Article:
Indiana University

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Events for the
Thursday, April 25, 2013
11:00am
  • [Acceptance of impoliteness in "Why don't you shut up?"]

    Time: 11:05am - 11:20am 

    Place: Woodburn Hall 204

     

    Aceptación de la descortesía en "¿Por qué no te callas?"
    [Acceptance of impoliteness in "Why don't you shut up?"]

    Rosa Maria Piqueres

    El presente estudio examina la intervención del monarca español Juan Carlos II en la XVII Cumbre Iberoamericana de Jefes de Estado, analizando si su producción se concibe como un acto de habla descortés aceptable o inaceptable por una comunidad multimedia. De este modo, se parte de la base que la actuación del rey fue descortés debido a encontrarse en conflicto con la visión de otros interlocutores (Culpeper, 2010), enmarcándose así como descortesía desreguladora de tipo 1 (Terkourafi, 2011). Para ello, se extraen los primeros 500 comentarios del vídeo que reproduce este acontecimiento en YouTube y se clasifican en función de su posición respecto a la actuación del rey, siguiendo de esta forma la metodología de Garcés-Conejos Blitvich (2010). Asimismo, se miden las constantes de género y nacionalidad, así como las intervenciones literales de los protagonistas en la intervención, realizando un análisis global de las razones y percepciones que califican un acto de habla como descortés y de su impacto en esta comunidad de habla particular.

    Part of the colloquium: "Pragmatic and Sociolinguistic Variation" (S612 final papers, Spring 2013)

     

    In category: Sociolinguistics and pragmatics

     

  • Rudeness in Spanish Classes: Learners' Pragmatic Awareness

    Time: 11:20am - 11:35am 

    Place: Woodburn Hall 204

     

    Amanda Feuerstein

    This study proposes investigate the pragmatic awareness of learners of Spanish as a foreign language in relation to rudeness. Building upon the previous work of Beebe (1995) and Beebe and Waring (2005), this study adapts their rudeness survey to the foreign language context at the students’ current university. The analysis will utilize the rudeness framework developed in the former to determine what kinds of strategies learners use to respond to rudeness: aggressing strategies, persisting strategies, and acquiescing strategies. These results will be compared to native Spanish speakers’ results to see if learners develop pragmatic awareness without explicit instruction.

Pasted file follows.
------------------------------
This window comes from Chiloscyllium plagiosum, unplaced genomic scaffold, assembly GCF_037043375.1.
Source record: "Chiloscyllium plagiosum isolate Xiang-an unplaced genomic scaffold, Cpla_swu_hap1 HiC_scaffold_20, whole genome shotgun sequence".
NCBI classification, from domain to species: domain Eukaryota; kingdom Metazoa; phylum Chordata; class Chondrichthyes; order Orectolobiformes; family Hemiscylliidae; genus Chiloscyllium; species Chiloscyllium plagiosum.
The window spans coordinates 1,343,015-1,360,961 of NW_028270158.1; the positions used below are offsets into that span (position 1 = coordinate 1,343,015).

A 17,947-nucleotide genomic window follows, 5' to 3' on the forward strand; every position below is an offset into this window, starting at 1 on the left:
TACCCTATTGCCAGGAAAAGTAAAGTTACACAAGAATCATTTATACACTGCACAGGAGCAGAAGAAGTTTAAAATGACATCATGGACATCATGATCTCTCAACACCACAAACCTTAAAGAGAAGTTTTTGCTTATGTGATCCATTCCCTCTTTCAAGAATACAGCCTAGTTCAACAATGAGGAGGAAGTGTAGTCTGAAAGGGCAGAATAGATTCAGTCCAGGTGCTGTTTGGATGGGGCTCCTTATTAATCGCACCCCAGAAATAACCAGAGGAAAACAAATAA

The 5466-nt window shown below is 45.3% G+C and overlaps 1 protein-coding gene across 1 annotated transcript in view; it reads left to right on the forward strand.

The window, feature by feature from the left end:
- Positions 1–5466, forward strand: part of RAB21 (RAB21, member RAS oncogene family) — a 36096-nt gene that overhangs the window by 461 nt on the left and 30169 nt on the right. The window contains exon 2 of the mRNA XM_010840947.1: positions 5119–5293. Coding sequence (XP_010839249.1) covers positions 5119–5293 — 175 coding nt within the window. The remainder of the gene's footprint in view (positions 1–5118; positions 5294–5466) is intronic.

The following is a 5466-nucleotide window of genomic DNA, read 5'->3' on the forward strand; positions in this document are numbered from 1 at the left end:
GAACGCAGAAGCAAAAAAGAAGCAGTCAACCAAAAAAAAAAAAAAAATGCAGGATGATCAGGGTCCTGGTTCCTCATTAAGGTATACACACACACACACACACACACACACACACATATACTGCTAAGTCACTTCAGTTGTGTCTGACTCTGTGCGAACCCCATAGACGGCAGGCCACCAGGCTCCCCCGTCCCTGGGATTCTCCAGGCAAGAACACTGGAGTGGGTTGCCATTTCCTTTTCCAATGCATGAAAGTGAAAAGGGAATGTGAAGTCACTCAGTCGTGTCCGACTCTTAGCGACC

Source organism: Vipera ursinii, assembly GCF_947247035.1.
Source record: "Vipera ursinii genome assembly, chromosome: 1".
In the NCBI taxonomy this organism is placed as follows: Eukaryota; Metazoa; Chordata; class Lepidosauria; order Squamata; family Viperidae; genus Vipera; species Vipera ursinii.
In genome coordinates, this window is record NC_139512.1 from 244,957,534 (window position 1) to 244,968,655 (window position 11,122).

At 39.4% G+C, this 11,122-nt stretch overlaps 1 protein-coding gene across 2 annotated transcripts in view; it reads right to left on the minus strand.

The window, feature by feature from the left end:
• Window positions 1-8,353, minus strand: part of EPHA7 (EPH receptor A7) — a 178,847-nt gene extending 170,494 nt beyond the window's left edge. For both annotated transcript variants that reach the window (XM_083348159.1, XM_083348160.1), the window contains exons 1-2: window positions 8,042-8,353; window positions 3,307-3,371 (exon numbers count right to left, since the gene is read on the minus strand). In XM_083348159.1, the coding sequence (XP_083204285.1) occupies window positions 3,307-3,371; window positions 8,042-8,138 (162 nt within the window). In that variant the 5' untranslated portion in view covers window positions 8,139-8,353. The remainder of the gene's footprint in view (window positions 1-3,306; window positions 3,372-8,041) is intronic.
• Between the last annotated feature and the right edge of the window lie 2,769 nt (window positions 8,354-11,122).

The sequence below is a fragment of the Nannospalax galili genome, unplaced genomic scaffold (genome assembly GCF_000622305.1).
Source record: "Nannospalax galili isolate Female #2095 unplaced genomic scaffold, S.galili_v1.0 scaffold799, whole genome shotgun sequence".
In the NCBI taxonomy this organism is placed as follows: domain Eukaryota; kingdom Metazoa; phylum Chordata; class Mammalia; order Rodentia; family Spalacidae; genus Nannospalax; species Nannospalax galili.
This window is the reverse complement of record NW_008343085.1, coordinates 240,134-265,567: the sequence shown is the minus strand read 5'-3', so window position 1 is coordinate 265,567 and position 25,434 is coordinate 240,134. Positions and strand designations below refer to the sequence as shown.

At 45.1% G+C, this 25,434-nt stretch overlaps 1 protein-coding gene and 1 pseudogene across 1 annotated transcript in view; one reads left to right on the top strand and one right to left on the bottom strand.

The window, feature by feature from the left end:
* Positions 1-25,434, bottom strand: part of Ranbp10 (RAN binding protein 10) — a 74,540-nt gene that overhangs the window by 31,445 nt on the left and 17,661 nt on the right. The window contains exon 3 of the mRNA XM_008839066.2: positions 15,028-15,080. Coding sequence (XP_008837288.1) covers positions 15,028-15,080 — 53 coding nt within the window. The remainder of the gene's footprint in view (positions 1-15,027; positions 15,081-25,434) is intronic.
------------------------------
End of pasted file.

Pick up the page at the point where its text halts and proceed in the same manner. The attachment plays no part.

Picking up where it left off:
Part of the colloquium: "Pragmatic and Sociolinguistic Variation" (S612 final papers, Spring 2013)

     

    In category: Sociolinguistics and pragmatics

     

  • ¿Puedo usar…? or ¿Me podrías prestar…? Spanish L2 Learners’ Communication in Context: A Study of U.S. High School Study Abroad Students’ Request Pragmatics

    Time: 11:35am - 11:50am 

    Place: Woodburn Hall 204

     

    Patrick Moore

    The present study investigates requests that intermediate L2 high school learners of Spanish will produce in response to a contextualized discourse completion task (DCT), and how these will change upon repeating the DCT after a short, but intense, study abroad experience. The study abroad students’ data will be compared with DCT responces from University level intermediate L2 learners of Spanish and from native speakers of Spanish. It is anticipated that the study abroad participants will tend to produce requests similar to those of intermediate level university students, and will make non native-like requests, but will manifest noticeable change in their requests in the direction of being more native-like after study abroad. Coding will follow CCSARP Coding Manual (Blum-Kulka, House, & Kasper, 1989); study abroad participants’ intensity of interaction and immersion (Bardovi-Harlig & Bastos, 2011) will also be analyzed as independent variables.

    Part of the colloquium: "Pragmatic and Sociolinguistic Variation" (S612 final papers, Spring 2013)

     

    In category: Sociolinguistics and pragmatics

     

  • Spanish on Twitter: Pragmatic Variation by Gender in the Diminutive

    Time: 11:50am - 12:05pm 

    Place: Woodburn Hall 204

     

    Meg Cychosz